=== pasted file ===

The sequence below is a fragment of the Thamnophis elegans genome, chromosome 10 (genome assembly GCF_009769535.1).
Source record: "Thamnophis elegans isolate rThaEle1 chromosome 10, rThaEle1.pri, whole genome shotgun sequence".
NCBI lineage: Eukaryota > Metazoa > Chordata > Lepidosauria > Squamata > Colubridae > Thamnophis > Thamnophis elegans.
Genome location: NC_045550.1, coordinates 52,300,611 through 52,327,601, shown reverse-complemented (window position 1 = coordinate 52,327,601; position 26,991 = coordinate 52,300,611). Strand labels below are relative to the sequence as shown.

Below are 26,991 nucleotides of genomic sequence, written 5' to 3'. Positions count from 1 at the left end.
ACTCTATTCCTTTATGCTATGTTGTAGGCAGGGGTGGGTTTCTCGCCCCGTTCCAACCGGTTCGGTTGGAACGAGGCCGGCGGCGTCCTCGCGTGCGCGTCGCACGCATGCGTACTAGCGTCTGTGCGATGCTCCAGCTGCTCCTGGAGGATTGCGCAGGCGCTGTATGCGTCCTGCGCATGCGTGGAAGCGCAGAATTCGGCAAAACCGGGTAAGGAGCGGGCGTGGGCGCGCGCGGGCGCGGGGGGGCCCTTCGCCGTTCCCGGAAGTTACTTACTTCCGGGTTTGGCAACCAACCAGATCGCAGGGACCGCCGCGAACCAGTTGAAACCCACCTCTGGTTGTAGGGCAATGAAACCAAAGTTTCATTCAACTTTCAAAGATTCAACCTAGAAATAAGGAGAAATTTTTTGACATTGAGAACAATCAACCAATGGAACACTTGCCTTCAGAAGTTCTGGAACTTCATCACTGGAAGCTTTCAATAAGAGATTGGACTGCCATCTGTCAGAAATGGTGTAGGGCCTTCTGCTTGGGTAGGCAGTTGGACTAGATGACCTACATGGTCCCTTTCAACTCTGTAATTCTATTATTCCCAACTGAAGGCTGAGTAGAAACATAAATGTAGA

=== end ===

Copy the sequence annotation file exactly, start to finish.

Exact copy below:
The sequence below is a fragment of the Thamnophis elegans genome, chromosome 10 (genome assembly GCF_009769535.1).
Source record: "Thamnophis elegans isolate rThaEle1 chromosome 10, rThaEle1.pri, whole genome shotgun sequence".
NCBI lineage: Eukaryota > Metazoa > Chordata > Lepidosauria > Squamata > Colubridae > Thamnophis > Thamnophis elegans.
Genome location: NC_045550.1, coordinates 52,300,611 through 52,327,601, shown reverse-complemented (window position 1 = coordinate 52,327,601; position 26,991 = coordinate 52,300,611). Strand labels below are relative to the sequence as shown.

Below are 26,991 nucleotides of genomic sequence, written 5' to 3'. Positions count from 1 at the left end.
ACTCTATTCCTTTATGCTATGTTGTAGGCAGGGGTGGGTTTCTCGCCCCGTTCCAACCGGTTCGGTTGGAACGAGGCCGGCGGCGTCCTCGCGTGCGCGTCGCACGCATGCGTACTAGCGTCTGTGCGATGCTCCAGCTGCTCCTGGAGGATTGCGCAGGCGCTGTATGCGTCCTGCGCATGCGTGGAAGCGCAGAATTCGGCAAAACCGGGTAAGGAGCGGGCGTGGGCGCGCGCGGGCGCGGGGGGGCCCTTCGCCGTTCCCGGAAGTTACTTACTTCCGGGTTTGGCAACCAACCAGATCGCAGGGACCGCCGCGAACCAGTTGAAACCCACCTCTGGTTGTAGGGCAATGAAACCAAAGTTTCATTCAACTTTCAAAGATTCAACCTAGAAATAAGGAGAAATTTTTTGACATTGAGAACAATCAACCAATGGAACACTTGCCTTCAGAAGTTCTGGAACTTCATCACTGGAAGCTTTCAATAAGAGATTGGACTGCCATCTGTCAGAAATGGTGTAGGGCCTTCTGCTTGGGTAGGCAGTTGGACTAGATGACCTACATGGTCCCTTTCAACTCTGTAATTCTATTATTCCCAACTGAAGGCTGAGTAGAAACATAAATGTAGA